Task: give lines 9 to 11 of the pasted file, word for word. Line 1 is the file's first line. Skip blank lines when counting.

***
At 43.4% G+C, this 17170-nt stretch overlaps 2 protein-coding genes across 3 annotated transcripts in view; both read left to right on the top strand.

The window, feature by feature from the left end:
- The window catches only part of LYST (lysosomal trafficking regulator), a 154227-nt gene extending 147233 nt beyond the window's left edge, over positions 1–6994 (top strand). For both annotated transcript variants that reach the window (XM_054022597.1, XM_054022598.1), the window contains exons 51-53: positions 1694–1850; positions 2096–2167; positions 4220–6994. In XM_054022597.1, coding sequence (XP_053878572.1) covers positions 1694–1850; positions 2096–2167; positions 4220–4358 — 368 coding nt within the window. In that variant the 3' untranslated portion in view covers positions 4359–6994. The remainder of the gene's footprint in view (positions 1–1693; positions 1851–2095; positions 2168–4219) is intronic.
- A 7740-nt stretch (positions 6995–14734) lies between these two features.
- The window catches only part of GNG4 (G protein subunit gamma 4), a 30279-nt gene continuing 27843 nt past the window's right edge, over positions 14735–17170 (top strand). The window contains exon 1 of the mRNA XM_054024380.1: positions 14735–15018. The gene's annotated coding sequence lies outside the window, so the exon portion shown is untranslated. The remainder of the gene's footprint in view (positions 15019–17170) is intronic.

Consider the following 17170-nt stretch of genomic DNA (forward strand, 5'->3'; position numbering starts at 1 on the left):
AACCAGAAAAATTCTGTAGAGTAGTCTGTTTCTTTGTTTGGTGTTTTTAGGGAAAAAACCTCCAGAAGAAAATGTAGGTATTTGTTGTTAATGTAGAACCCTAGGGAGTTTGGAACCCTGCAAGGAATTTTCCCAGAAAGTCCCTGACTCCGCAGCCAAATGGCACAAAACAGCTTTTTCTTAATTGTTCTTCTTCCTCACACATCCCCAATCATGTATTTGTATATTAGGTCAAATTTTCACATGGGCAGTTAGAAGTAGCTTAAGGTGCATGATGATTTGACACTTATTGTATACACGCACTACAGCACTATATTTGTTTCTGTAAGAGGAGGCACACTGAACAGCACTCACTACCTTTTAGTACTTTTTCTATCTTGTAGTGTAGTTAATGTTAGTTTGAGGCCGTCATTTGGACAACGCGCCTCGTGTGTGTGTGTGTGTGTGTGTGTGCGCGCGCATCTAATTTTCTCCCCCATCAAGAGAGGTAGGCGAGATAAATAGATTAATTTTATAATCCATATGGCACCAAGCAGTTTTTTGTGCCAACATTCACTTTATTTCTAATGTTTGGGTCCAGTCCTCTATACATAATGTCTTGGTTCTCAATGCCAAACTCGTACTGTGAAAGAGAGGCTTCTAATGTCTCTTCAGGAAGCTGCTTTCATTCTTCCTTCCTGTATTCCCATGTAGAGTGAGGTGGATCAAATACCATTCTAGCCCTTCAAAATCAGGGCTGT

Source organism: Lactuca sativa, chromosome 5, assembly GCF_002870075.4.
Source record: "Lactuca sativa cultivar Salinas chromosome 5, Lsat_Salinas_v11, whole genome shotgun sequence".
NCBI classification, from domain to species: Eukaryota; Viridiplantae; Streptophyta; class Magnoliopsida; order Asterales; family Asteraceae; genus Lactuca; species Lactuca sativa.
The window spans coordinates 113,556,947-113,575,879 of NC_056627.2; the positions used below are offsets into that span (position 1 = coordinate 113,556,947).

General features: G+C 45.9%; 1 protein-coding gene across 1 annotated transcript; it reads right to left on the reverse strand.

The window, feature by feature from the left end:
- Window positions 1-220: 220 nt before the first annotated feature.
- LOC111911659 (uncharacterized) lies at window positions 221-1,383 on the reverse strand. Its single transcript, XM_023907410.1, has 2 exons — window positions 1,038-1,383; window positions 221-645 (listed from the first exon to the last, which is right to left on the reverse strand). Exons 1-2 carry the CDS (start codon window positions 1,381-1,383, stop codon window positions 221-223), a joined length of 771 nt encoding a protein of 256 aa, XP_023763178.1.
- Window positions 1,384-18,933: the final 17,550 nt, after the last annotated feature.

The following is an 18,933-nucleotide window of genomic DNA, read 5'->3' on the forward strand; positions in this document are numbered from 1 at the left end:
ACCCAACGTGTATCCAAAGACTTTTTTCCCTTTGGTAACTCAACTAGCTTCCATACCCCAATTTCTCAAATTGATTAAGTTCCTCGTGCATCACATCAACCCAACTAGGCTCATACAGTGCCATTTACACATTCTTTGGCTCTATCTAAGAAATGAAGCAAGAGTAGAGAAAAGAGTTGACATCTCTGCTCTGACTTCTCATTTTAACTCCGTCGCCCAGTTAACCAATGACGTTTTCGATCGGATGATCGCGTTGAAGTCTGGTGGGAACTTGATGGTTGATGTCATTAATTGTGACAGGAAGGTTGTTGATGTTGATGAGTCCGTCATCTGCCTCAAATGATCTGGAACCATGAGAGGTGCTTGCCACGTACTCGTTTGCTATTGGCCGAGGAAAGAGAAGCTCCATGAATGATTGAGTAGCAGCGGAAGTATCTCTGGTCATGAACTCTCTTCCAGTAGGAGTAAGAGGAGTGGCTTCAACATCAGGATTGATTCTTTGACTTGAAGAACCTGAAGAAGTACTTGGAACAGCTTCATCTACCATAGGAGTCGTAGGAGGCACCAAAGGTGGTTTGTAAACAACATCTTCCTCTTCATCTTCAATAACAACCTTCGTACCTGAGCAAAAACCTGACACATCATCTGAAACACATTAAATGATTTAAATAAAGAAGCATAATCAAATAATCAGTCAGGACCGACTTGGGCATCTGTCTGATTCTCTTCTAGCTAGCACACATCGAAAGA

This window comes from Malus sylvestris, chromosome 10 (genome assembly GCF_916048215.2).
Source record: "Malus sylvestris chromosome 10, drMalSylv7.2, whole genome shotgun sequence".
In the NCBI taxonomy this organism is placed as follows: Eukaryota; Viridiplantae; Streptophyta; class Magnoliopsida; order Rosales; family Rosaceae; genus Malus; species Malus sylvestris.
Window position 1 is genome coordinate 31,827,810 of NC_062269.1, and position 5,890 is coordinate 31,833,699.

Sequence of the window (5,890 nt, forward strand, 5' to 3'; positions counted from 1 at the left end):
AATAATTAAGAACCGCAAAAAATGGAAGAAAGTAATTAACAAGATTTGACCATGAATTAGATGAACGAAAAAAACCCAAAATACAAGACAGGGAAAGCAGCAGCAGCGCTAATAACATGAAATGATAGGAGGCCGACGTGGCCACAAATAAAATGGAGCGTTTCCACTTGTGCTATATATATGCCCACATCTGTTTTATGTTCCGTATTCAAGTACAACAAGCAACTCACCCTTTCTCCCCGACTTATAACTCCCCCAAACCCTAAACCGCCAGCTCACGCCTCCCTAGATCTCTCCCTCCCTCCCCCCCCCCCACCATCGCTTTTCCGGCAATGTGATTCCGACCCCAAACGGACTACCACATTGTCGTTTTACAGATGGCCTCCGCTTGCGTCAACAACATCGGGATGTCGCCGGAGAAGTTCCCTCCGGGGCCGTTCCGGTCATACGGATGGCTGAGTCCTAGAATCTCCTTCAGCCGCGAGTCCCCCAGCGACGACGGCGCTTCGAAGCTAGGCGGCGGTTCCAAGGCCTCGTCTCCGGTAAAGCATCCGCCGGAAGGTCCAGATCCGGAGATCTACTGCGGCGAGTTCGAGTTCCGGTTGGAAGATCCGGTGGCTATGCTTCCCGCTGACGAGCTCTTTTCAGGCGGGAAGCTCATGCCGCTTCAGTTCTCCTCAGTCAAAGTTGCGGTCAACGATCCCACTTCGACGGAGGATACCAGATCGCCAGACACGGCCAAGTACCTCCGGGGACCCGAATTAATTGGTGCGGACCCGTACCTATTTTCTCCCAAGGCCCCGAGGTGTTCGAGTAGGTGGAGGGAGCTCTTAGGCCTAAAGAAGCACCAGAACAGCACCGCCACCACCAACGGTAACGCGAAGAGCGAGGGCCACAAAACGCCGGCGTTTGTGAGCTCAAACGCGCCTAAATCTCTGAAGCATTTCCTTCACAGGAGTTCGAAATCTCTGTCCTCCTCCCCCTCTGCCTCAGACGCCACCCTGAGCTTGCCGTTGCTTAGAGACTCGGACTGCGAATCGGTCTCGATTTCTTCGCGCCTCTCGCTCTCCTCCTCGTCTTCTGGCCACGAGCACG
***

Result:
Source record: "Lactuca sativa cultivar Salinas chromosome 5, Lsat_Salinas_v11, whole genome shotgun sequence".
NCBI classification, from domain to species: Eukaryota; Viridiplantae; Streptophyta; class Magnoliopsida; order Asterales; family Asteraceae; genus Lactuca; species Lactuca sativa.
The window spans coordinates 113,556,947-113,575,879 of NC_056627.2; the positions used below are offsets into that span (position 1 = coordinate 113,556,947).